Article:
Dear Abby: I’m writing for advice on friendship. There is a person who insists we are “best friends.”
She calls every day to gossip and get into people’s business, including mine.
We are grown women and I find this childish.
I am a loner. I don’t like too many people in my space, but I don’t want to hurt her feelings. I just want her to get a life. I’m married; she’s single.
We have nothing in common, in my opinion, and she tries to keep up with my every move. If I don’t answer the phone at home, she calls me at work.
Help me tell this person, without being hurtful and rude, that I like her but I want to have a normal adult relationship with her.
I have other close friends, but I don’t have to call or talk to them every day to maintain our friendship.
Dear Infringed Upon: The woman may be trying to live vicariously through you, which is why she’s calling daily and pumping you for information. Tell her that phone calls at work are distracting, so please don’t call you there.
She should also be told that while you like her, the closeness she craves has become claustrophobic and is making you uncomfortable, so to please limit her calls to one or two a week. If you do not set boundaries, you can’t expect her to observe them.
Dear Abby: I know a fairly well-to-do couple who, after living together for a while, have decided to get married. I went to their online wedding registry to select something for them and was stunned to see that several of the items they had on there were pricey items for their CATS. Is this the status quo these days, or is it just plain bad taste?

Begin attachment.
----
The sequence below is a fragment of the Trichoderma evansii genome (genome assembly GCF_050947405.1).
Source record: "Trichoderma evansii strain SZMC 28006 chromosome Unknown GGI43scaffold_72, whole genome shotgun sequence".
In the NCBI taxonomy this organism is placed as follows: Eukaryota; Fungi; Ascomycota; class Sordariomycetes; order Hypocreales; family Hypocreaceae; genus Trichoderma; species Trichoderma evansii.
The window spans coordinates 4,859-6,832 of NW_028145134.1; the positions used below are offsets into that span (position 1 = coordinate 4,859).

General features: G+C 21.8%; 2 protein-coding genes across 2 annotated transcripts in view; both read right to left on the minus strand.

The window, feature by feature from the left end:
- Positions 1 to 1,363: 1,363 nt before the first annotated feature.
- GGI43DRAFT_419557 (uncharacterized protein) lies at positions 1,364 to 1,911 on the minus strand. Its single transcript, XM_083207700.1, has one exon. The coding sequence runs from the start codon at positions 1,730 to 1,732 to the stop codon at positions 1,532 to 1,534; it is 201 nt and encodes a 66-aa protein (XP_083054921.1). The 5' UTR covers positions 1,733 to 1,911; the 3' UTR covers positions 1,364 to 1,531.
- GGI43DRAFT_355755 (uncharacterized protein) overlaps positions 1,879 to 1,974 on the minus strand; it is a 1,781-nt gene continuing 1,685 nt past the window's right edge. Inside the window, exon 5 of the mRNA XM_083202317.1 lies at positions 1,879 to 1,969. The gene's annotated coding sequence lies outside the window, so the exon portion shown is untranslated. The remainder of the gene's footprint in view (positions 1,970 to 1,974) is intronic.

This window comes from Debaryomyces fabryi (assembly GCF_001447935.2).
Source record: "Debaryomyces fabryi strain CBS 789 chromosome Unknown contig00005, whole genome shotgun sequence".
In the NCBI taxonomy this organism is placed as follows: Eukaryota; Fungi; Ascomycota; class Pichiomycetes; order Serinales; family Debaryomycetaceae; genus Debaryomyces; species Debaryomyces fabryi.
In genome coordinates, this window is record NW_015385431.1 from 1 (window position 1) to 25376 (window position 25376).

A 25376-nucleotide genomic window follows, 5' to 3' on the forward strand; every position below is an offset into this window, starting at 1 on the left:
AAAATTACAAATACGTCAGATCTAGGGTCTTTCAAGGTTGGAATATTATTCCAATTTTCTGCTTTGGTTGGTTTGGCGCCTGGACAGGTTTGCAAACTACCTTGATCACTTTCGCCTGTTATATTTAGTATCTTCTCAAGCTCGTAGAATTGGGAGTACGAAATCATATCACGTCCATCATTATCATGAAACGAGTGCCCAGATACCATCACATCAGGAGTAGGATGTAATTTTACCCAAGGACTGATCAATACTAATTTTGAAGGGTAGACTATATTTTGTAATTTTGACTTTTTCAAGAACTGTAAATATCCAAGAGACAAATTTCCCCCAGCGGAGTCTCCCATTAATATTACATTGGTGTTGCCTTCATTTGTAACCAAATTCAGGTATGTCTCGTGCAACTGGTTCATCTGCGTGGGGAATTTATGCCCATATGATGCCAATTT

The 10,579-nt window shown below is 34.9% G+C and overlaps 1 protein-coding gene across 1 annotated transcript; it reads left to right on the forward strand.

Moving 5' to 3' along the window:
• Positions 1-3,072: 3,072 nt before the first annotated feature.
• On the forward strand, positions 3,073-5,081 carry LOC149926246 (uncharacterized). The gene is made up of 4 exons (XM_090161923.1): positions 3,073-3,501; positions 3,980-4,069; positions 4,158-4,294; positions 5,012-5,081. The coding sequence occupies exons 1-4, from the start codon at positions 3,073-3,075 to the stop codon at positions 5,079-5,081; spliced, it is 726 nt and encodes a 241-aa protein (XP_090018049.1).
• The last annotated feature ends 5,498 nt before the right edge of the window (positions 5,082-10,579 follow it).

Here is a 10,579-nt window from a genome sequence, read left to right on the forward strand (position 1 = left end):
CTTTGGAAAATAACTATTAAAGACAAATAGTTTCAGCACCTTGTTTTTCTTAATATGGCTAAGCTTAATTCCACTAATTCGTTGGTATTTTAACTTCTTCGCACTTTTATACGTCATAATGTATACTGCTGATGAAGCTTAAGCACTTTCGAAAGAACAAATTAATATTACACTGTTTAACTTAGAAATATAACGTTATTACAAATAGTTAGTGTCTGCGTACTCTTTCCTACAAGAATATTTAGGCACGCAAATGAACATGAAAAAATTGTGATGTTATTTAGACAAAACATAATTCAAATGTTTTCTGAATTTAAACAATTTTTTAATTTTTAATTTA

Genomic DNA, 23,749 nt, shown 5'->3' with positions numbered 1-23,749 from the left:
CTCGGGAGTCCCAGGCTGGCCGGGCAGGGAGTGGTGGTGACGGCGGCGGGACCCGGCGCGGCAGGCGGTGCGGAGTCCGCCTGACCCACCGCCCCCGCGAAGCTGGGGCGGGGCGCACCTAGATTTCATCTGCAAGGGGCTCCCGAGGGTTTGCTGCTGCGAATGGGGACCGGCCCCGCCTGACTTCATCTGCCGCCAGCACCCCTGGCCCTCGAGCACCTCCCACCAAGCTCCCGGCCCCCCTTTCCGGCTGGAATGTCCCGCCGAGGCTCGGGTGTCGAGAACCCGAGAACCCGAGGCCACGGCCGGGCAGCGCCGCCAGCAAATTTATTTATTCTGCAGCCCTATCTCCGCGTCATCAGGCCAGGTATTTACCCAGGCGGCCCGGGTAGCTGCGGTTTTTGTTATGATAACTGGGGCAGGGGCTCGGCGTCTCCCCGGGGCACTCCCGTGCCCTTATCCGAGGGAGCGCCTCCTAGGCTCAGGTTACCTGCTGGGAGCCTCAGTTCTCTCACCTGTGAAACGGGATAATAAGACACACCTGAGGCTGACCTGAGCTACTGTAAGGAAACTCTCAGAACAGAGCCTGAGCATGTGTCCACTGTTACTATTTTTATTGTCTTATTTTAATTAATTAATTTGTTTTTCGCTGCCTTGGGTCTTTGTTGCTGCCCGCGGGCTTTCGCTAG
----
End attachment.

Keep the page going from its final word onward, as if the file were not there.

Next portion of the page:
I chose to put money toward another item, but now I’m wondering if it will go where it was directed — and not to the cats. It was also suggested that I provide an email address so that an e-card of thanks might be sent.
Abby, you keep telling your readers that times have changed. I reluctantly guess we need to resign ourselves to the emails, but what is your take on the gift suggestions?
Offended Wedding Guest
In New York
Dear Offended: The couple you mentioned may have most (or all) of the household items they need. While the request for something for their pets instead of themselves is somewhat unusual, no rule of etiquette forbids it. The object is to give something they can use, and I’m having trouble understanding why you find their request offensive.
I do, however, take exception to the idea of a generic, mass mailing being used to acknowledge wedding gifts rather than an INDIVIDUAL thank you. If that’s what they’re planning, it seems more of an impersonal “shrug” than an actual expression of gratitude.
Dear Abby: A woman at work wears flip-flops every day. The sound of her walking is extremely annoying, to the point where I get a headache every day. The boss says her footwear is fine. Any advice? Thanks.
Dear Footsteps: If the boss says her footwear is fine, then you’re out of luck. Wear earplugs, use aspirin as directed and pray for an early winter.
Dear Abby: Is it wrong to answer a question with a question?
Dear Curious: Why do you ask?
Dear Abby is written by Abigail Van Buren, also known as Jeanne Phillips, and was founded by her mother, Pauline Phillips. Write Dear Abby at www.DearAbby.com or P.O. Box 69440, Los Angeles, CA 90069.